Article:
Yes, it's okay to brag about yourself. If you don't have the confidence to, you'll have a tough time in the classroom, whether it's kindergarten or Advanced Calculus. Humor. Patience. Gregariousness. Empathy. Tirelessness. Whatever you've got, flaunt.

Have other suggestions? Think my advice sucks? Let me know in the comments.

[109th in a series]

solve the gerrymandering puzzle--with geometry!

There is no perfect, perfectly-acceptable way to fairly apportion political districts. When we value local representation, we have to draw some kind of boundary to make "local" meaningful. Sadly, though, gerrymandering lets entrenched political powerhouses stay that way. Now that the Supreme Court has ruled that redistricting can take place at any time, with few restrictions, how can we avoid this or this?*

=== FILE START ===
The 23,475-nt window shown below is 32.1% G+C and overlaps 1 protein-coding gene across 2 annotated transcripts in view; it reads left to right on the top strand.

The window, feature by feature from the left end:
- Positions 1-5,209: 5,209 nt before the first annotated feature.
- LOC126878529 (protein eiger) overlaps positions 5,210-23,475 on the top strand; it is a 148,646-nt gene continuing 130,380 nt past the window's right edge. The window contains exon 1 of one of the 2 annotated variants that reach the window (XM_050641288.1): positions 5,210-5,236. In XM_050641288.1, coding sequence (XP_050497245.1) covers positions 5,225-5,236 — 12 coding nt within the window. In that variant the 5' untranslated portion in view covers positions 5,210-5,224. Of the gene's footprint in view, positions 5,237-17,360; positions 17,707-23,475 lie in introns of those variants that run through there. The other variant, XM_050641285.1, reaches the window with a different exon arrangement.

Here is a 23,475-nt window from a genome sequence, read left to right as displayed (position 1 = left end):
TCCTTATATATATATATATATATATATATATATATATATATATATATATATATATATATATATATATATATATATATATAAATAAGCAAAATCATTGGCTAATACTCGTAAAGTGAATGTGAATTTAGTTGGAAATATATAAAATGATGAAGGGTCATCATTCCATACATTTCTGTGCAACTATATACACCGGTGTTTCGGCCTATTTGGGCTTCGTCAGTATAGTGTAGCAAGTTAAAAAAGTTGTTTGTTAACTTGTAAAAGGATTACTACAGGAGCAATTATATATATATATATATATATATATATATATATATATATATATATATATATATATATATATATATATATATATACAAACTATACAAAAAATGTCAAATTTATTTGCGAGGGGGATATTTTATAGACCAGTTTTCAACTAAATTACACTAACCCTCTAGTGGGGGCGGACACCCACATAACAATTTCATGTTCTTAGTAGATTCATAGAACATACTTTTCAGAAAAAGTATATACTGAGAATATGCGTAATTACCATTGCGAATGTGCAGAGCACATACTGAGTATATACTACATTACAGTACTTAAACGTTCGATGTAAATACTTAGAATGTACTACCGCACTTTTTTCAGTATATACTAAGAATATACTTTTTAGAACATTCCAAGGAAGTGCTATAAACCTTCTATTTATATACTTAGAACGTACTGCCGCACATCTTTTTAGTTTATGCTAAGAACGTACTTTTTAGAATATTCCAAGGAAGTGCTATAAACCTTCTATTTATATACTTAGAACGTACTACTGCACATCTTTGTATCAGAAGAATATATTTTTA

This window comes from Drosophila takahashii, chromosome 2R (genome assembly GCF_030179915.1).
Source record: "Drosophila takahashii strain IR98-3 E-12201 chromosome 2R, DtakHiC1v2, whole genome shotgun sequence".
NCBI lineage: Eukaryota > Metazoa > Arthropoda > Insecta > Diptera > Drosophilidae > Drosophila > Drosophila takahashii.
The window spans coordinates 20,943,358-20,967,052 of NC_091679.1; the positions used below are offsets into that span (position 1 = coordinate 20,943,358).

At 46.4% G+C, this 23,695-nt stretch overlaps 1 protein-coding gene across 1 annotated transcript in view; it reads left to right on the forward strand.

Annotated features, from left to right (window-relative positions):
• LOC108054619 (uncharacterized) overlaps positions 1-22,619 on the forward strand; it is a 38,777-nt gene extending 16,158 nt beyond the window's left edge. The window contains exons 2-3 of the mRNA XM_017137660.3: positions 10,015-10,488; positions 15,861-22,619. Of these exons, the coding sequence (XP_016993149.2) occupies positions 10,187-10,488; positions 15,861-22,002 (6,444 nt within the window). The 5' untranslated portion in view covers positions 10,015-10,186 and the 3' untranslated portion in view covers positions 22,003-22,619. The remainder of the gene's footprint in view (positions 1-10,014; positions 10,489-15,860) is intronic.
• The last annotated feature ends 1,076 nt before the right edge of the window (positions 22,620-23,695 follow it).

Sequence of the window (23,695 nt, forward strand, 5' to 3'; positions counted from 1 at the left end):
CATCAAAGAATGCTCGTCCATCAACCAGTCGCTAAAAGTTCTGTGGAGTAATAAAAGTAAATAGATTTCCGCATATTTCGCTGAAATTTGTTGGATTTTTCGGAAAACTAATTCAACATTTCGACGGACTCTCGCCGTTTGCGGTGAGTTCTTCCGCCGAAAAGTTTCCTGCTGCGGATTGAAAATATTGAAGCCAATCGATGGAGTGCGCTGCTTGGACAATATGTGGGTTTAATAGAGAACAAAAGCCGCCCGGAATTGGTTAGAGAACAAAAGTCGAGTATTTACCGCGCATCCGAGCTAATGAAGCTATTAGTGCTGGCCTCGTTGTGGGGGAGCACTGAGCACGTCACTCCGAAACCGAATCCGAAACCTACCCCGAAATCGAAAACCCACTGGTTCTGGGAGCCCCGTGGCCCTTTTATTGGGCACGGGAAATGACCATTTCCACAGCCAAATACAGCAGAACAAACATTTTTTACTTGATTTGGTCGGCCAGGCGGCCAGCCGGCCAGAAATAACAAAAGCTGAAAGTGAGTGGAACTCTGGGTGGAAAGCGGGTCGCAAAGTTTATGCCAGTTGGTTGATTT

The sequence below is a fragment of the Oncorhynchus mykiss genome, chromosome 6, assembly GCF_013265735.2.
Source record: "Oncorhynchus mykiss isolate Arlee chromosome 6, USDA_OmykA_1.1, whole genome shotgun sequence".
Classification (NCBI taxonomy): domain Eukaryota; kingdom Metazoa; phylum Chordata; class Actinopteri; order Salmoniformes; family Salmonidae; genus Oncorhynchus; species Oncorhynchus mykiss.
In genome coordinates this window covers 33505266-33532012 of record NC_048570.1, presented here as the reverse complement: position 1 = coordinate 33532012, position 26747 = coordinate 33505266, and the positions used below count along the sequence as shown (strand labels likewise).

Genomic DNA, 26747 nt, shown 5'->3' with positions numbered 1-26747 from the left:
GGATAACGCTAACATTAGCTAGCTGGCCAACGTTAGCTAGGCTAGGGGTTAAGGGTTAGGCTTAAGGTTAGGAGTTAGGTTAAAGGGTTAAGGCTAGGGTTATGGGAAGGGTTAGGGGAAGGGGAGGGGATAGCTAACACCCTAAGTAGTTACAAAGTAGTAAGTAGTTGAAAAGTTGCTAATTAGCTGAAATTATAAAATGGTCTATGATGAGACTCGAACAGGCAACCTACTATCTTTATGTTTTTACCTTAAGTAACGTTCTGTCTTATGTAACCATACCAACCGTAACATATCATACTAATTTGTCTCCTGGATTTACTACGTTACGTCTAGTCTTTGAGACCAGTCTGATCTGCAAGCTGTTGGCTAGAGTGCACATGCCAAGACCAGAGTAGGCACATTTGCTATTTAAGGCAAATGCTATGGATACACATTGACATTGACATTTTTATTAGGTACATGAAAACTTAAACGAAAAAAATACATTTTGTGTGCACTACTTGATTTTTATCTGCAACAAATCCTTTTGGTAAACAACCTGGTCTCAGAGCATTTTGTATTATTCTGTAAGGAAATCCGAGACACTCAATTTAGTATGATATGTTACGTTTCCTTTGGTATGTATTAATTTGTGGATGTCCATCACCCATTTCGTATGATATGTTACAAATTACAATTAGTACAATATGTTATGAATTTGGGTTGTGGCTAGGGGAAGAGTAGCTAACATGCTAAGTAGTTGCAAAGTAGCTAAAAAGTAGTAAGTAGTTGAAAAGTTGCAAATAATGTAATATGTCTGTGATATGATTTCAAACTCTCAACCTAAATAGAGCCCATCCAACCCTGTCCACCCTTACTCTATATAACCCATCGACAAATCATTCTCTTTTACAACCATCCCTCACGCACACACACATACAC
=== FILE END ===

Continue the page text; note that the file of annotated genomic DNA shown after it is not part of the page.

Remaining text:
Wikipedia mentions several mathematical solutions. They fail not because they're theoretically poor, but because they're incomprehensible to the Average American, who took Algebra only because he had to and would gladly live in a world without math.

Which is why I offer a simple solution that would allow political parties to continue drawing up districts, but with one clear guideline.

Anderson's Geometric Gerrymandering Guideline
Any polygon created by a redistricting effort could have no more than ten sides.

Geometric, aesthetic, and comprehensible. No more natural boundaries, no more quibbling over neighborhoods, no more wondering which district you're voting in this time. Let Pythagoras rule politics.